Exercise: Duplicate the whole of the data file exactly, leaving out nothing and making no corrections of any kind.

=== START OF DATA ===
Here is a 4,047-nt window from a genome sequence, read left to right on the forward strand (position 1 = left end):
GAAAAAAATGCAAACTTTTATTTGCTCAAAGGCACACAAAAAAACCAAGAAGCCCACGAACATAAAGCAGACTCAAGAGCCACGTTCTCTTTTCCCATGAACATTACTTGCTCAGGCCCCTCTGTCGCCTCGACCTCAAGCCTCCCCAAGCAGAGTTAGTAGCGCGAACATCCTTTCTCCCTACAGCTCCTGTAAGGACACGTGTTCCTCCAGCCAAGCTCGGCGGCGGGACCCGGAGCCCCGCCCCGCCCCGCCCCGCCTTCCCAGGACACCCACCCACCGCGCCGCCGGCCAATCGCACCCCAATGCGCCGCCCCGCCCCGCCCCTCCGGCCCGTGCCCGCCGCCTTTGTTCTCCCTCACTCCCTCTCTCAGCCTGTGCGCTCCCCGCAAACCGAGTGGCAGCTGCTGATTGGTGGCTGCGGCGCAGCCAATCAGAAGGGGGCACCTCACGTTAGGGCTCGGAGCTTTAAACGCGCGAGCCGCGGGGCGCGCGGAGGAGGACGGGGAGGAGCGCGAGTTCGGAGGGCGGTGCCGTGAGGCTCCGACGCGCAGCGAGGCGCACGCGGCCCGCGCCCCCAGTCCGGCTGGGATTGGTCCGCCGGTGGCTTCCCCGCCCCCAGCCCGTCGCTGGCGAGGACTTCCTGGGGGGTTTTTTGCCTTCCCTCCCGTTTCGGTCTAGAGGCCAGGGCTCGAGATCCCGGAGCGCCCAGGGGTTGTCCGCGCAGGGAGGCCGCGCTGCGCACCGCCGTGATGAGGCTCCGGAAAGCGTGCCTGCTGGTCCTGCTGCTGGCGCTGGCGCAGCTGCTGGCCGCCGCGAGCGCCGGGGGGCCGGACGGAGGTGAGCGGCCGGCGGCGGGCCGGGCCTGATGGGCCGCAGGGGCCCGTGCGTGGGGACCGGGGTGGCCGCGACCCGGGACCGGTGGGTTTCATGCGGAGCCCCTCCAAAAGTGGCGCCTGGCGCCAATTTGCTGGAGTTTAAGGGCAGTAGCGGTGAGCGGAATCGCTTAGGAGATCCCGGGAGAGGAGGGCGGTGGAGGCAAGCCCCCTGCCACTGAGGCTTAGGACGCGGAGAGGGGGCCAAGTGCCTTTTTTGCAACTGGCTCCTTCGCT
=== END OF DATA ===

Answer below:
Here is a 4,047-nt window from a genome sequence, read left to right on the forward strand (position 1 = left end):
GAAAAAAATGCAAACTTTTATTTGCTCAAAGGCACACAAAAAAACCAAGAAGCCCACGAACATAAAGCAGACTCAAGAGCCACGTTCTCTTTTCCCATGAACATTACTTGCTCAGGCCCCTCTGTCGCCTCGACCTCAAGCCTCCCCAAGCAGAGTTAGTAGCGCGAACATCCTTTCTCCCTACAGCTCCTGTAAGGACACGTGTTCCTCCAGCCAAGCTCGGCGGCGGGACCCGGAGCCCCGCCCCGCCCCGCCCCGCCTTCCCAGGACACCCACCCACCGCGCCGCCGGCCAATCGCACCCCAATGCGCCGCCCCGCCCCGCCCCTCCGGCCCGTGCCCGCCGCCTTTGTTCTCCCTCACTCCCTCTCTCAGCCTGTGCGCTCCCCGCAAACCGAGTGGCAGCTGCTGATTGGTGGCTGCGGCGCAGCCAATCAGAAGGGGGCACCTCACGTTAGGGCTCGGAGCTTTAAACGCGCGAGCCGCGGGGCGCGCGGAGGAGGACGGGGAGGAGCGCGAGTTCGGAGGGCGGTGCCGTGAGGCTCCGACGCGCAGCGAGGCGCACGCGGCCCGCGCCCCCAGTCCGGCTGGGATTGGTCCGCCGGTGGCTTCCCCGCCCCCAGCCCGTCGCTGGCGAGGACTTCCTGGGGGGTTTTTTGCCTTCCCTCCCGTTTCGGTCTAGAGGCCAGGGCTCGAGATCCCGGAGCGCCCAGGGGTTGTCCGCGCAGGGAGGCCGCGCTGCGCACCGCCGTGATGAGGCTCCGGAAAGCGTGCCTGCTGGTCCTGCTGCTGGCGCTGGCGCAGCTGCTGGCCGCCGCGAGCGCCGGGGGGCCGGACGGAGGTGAGCGGCCGGCGGCGGGCCGGGCCTGATGGGCCGCAGGGGCCCGTGCGTGGGGACCGGGGTGGCCGCGACCCGGGACCGGTGGGTTTCATGCGGAGCCCCTCCAAAAGTGGCGCCTGGCGCCAATTTGCTGGAGTTTAAGGGCAGTAGCGGTGAGCGGAATCGCTTAGGAGATCCCGGGAGAGGAGGGCGGTGGAGGCAAGCCCCCTGCCACTGAGGCTTAGGACGCGGAGAGGGGGCCAAGTGCCTTTTTTGCAACTGGCTCCTTCGCT